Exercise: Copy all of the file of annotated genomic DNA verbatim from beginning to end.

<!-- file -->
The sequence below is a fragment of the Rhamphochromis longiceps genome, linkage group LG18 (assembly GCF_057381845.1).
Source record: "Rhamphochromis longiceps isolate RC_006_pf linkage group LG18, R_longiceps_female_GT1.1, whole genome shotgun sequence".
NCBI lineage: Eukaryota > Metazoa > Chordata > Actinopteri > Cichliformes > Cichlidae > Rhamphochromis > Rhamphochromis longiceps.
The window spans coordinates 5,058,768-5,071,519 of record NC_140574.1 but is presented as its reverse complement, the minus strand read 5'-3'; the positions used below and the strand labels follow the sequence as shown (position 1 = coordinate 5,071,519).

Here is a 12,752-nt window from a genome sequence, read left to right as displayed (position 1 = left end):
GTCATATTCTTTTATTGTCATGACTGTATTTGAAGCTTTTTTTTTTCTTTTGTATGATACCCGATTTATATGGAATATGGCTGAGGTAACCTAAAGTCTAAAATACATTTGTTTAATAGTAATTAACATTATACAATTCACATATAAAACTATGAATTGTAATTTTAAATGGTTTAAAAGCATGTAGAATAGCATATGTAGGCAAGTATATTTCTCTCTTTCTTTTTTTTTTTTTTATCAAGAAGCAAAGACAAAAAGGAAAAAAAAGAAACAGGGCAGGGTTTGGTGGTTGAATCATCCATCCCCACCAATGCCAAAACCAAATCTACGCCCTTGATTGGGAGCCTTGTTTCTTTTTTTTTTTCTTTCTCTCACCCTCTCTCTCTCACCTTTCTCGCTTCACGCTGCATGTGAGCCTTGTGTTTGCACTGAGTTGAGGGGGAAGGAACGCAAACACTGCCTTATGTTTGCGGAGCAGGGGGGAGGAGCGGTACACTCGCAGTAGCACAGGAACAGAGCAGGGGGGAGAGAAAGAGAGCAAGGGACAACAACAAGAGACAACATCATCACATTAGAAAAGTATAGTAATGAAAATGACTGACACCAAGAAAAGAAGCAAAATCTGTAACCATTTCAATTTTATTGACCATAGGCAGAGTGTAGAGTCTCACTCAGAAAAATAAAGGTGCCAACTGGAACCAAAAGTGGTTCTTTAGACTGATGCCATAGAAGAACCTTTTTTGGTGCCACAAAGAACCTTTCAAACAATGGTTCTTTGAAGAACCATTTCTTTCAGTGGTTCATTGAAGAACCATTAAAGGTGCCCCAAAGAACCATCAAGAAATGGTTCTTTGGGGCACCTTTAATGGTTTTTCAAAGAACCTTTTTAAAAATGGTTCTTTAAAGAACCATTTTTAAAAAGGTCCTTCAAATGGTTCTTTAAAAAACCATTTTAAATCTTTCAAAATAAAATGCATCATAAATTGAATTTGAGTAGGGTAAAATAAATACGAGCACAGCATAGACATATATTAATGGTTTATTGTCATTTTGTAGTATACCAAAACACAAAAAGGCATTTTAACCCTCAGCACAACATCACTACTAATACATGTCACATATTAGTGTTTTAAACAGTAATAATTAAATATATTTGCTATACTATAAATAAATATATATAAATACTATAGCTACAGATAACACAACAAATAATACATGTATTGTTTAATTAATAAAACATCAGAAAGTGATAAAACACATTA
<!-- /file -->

The sequence below is a fragment of the Rhamphochromis longiceps genome, linkage group LG18 (assembly GCF_057381845.1).
Source record: "Rhamphochromis longiceps isolate RC_006_pf linkage group LG18, R_longiceps_female_GT1.1, whole genome shotgun sequence".
NCBI lineage: Eukaryota > Metazoa > Chordata > Actinopteri > Cichliformes > Cichlidae > Rhamphochromis > Rhamphochromis longiceps.
The window spans coordinates 5,058,768-5,071,519 of record NC_140574.1 but is presented as its reverse complement, the minus strand read 5'-3'; the positions used below and the strand labels follow the sequence as shown (position 1 = coordinate 5,071,519).

Here is a 12,752-nt window from a genome sequence, read left to right as displayed (position 1 = left end):
GTCATATTCTTTTATTGTCATGACTGTATTTGAAGCTTTTTTTTTTCTTTTGTATGATACCCGATTTATATGGAATATGGCTGAGGTAACCTAAAGTCTAAAATACATTTGTTTAATAGTAATTAACATTATACAATTCACATATAAAACTATGAATTGTAATTTTAAATGGTTTAAAAGCATGTAGAATAGCATATGTAGGCAAGTATATTTCTCTCTTTCTTTTTTTTTTTTTTATCAAGAAGCAAAGACAAAAAGGAAAAAAAAGAAACAGGGCAGGGTTTGGTGGTTGAATCATCCATCCCCACCAATGCCAAAACCAAATCTACGCCCTTGATTGGGAGCCTTGTTTCTTTTTTTTTTTCTTTCTCTCACCCTCTCTCTCTCACCTTTCTCGCTTCACGCTGCATGTGAGCCTTGTGTTTGCACTGAGTTGAGGGGGAAGGAACGCAAACACTGCCTTATGTTTGCGGAGCAGGGGGGAGGAGCGGTACACTCGCAGTAGCACAGGAACAGAGCAGGGGGGAGAGAAAGAGAGCAAGGGACAACAACAAGAGACAACATCATCACATTAGAAAAGTATAGTAATGAAAATGACTGACACCAAGAAAAGAAGCAAAATCTGTAACCATTTCAATTTTATTGACCATAGGCAGAGTGTAGAGTCTCACTCAGAAAAATAAAGGTGCCAACTGGAACCAAAAGTGGTTCTTTAGACTGATGCCATAGAAGAACCTTTTTTGGTGCCACAAAGAACCTTTCAAACAATGGTTCTTTGAAGAACCATTTCTTTCAGTGGTTCATTGAAGAACCATTAAAGGTGCCCCAAAGAACCATCAAGAAATGGTTCTTTGGGGCACCTTTAATGGTTTTTCAAAGAACCTTTTTAAAAATGGTTCTTTAAAGAACCATTTTTAAAAAGGTCCTTCAAATGGTTCTTTAAAAAACCATTTTAAATCTTTCAAAATAAAATGCATCATAAATTGAATTTGAGTAGGGTAAAATAAATACGAGCACAGCATAGACATATATTAATGGTTTATTGTCATTTTGTAGTATACCAAAACACAAAAAGGCATTTTAACCCTCAGCACAACATCACTACTAATACATGTCACATATTAGTGTTTTAAACAGTAATAATTAAATATATTTGCTATACTATAAATAAATATATATAAATACTATAGCTACAGATAACACAACAAATAATACATGTATTGTTTAATTAATAAAACATCAGAAAGTGATAAAACACATTA